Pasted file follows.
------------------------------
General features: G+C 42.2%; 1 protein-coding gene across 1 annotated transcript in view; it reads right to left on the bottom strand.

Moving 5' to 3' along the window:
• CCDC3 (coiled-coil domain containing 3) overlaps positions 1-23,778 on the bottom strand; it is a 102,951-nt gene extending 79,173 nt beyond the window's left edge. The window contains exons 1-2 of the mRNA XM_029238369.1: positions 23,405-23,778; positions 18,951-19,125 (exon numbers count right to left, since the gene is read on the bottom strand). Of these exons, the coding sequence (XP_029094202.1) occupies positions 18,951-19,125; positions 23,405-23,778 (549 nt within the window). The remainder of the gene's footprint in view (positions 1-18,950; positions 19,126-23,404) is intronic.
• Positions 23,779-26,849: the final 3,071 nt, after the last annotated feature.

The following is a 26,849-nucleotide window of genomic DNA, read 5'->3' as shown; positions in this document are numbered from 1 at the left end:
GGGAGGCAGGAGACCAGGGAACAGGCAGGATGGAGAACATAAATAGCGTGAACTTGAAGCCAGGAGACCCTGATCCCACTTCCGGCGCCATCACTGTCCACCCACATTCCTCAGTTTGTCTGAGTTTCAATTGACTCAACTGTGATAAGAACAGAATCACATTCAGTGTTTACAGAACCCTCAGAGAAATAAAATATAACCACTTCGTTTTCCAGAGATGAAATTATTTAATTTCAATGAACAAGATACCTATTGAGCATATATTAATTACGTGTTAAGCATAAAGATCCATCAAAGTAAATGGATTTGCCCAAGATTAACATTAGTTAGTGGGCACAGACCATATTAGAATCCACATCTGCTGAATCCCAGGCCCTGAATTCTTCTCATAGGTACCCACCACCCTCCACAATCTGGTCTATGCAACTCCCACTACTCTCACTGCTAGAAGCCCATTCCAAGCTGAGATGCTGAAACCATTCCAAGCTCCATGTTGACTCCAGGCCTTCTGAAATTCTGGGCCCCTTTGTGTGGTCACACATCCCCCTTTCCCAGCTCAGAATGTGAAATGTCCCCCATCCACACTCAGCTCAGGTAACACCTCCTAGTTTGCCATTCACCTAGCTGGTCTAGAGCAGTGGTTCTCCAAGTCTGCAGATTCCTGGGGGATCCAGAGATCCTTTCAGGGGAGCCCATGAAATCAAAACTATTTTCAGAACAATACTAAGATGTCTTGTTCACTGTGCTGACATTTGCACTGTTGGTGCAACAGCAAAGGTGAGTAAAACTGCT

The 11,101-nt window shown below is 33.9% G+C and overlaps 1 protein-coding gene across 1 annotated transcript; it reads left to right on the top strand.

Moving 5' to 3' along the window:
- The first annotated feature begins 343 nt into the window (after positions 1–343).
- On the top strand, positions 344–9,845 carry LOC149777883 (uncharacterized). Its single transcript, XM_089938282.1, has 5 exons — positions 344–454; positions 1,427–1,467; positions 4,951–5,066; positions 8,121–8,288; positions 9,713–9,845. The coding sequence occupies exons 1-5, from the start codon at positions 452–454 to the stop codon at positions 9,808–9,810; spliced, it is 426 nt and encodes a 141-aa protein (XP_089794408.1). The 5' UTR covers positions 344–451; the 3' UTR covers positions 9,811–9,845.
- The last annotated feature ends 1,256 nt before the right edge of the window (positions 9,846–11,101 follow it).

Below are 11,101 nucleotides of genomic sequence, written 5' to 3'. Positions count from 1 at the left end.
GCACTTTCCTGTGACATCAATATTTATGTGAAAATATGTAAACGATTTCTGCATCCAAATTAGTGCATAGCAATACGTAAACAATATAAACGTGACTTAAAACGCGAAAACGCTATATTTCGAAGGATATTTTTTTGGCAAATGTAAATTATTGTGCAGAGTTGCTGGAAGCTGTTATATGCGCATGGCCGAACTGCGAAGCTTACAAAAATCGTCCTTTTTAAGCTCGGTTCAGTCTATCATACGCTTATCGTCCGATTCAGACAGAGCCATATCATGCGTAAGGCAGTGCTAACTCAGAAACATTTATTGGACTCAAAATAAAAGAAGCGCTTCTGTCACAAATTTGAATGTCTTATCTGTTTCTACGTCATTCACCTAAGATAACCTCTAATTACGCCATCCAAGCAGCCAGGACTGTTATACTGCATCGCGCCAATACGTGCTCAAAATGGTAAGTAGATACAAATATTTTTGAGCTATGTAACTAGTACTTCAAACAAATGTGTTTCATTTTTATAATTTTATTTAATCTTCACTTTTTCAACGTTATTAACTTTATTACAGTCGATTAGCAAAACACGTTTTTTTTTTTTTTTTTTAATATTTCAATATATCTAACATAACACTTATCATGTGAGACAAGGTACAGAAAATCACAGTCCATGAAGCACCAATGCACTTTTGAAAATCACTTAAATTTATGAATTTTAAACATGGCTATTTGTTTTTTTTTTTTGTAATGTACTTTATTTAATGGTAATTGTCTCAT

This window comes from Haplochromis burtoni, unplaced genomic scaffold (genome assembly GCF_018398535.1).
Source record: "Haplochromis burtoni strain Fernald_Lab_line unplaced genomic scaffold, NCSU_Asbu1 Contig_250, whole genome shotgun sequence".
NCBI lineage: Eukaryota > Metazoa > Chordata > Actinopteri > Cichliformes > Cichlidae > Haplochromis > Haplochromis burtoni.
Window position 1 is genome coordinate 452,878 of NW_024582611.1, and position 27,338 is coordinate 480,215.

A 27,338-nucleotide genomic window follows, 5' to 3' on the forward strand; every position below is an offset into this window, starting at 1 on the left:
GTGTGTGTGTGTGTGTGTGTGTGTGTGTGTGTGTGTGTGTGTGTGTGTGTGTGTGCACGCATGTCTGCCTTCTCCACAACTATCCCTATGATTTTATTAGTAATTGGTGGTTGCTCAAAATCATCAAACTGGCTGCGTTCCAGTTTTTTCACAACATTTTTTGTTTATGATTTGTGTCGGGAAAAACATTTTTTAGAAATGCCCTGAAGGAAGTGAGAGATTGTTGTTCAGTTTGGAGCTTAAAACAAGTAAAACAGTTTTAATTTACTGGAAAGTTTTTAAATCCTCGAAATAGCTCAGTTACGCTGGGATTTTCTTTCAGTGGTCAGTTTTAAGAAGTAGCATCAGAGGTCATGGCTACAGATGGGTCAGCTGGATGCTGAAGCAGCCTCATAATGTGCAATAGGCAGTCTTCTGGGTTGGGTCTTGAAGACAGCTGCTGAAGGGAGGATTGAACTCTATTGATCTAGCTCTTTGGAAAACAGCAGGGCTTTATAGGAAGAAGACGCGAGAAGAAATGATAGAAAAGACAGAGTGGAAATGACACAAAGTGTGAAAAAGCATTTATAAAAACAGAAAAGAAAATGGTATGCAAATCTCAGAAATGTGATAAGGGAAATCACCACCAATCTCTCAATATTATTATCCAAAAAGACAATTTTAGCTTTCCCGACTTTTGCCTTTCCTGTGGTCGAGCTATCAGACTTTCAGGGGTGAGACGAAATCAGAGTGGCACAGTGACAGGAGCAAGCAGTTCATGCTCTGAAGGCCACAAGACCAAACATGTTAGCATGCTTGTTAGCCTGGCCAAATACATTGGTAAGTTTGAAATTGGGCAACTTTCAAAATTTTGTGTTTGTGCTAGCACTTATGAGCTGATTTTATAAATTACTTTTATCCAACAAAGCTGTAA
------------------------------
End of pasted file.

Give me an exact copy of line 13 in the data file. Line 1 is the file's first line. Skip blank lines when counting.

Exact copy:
GCACTTTCCTGTGACATCAATATTTATGTGAAAATATGTAAACGATTTCTGCATCCAAATTAGTGCATAGCAATACGTAAACAATATAAACGTGACTTAAAACGCGAAAACGCTATATTTCGAAGGATATTTTTTTGGCAAATGTAAATTATTGTGCAGAGTTGCTGGAAGCTGTTATATGCGCATGGCCGAACTGCGAAGCTTACAAAAATCGTCCTTTTTAAGCTCGGTTCAGTCTATCATACGCTTATCGTCCGATTCAGACAGAGCCATATCATGCGTAAGGCAGTGCTAACTCAGAAACATTTATTGGACTCAAAATAAAAGAAGCGCTTCTGTCACAAATTTGAATGTCTTATCTGTTTCTACGTCATTCACCTAAGATAACCTCTAATTACGCCATCCAAGCAGCCAGGACTGTTATACTGCATCGCGCCAATACGTGCTCAAAATGGTAAGTAGATACAAATATTTTTGAGCTATGTAACTAGTACTTCAAACAAATGTGTTTCATTTTTATAATTTTATTTAATCTTCACTTTTTCAACGTTATTAACTTTATTACAGTCGATTAGCAAAACACGTTTTTTTTTTTTTTTTTTAATATTTCAATATATCTAACATAACACTTATCATGTGAGACAAGGTACAGAAAATCACAGTCCATGAAGCACCAATGCACTTTTGAAAATCACTTAAATTTATGAATTTTAAACATGGCTATTTGTTTTTTTTTTTTGTAATGTACTTTATTTAATGGTAATTGTCTCAT